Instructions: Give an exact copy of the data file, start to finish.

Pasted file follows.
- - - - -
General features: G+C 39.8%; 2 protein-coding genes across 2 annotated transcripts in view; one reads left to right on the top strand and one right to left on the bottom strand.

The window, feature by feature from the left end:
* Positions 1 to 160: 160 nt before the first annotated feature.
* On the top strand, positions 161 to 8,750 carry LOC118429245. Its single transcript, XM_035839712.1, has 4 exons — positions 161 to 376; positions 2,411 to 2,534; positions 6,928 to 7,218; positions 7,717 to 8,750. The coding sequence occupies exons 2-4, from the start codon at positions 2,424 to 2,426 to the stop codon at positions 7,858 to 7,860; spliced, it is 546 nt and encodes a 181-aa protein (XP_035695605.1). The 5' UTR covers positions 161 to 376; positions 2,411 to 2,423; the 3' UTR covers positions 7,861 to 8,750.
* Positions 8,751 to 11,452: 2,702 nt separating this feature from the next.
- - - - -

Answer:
General features: G+C 39.8%; 2 protein-coding genes across 2 annotated transcripts in view; one reads left to right on the top strand and one right to left on the bottom strand.

The window, feature by feature from the left end:
* Positions 1 to 160: 160 nt before the first annotated feature.
* On the top strand, positions 161 to 8,750 carry LOC118429245. Its single transcript, XM_035839712.1, has 4 exons — positions 161 to 376; positions 2,411 to 2,534; positions 6,928 to 7,218; positions 7,717 to 8,750. The coding sequence occupies exons 2-4, from the start codon at positions 2,424 to 2,426 to the stop codon at positions 7,858 to 7,860; spliced, it is 546 nt and encodes a 181-aa protein (XP_035695605.1). The 5' UTR covers positions 161 to 376; positions 2,411 to 2,423; the 3' UTR covers positions 7,861 to 8,750.
* Positions 8,751 to 11,452: 2,702 nt separating this feature from the next.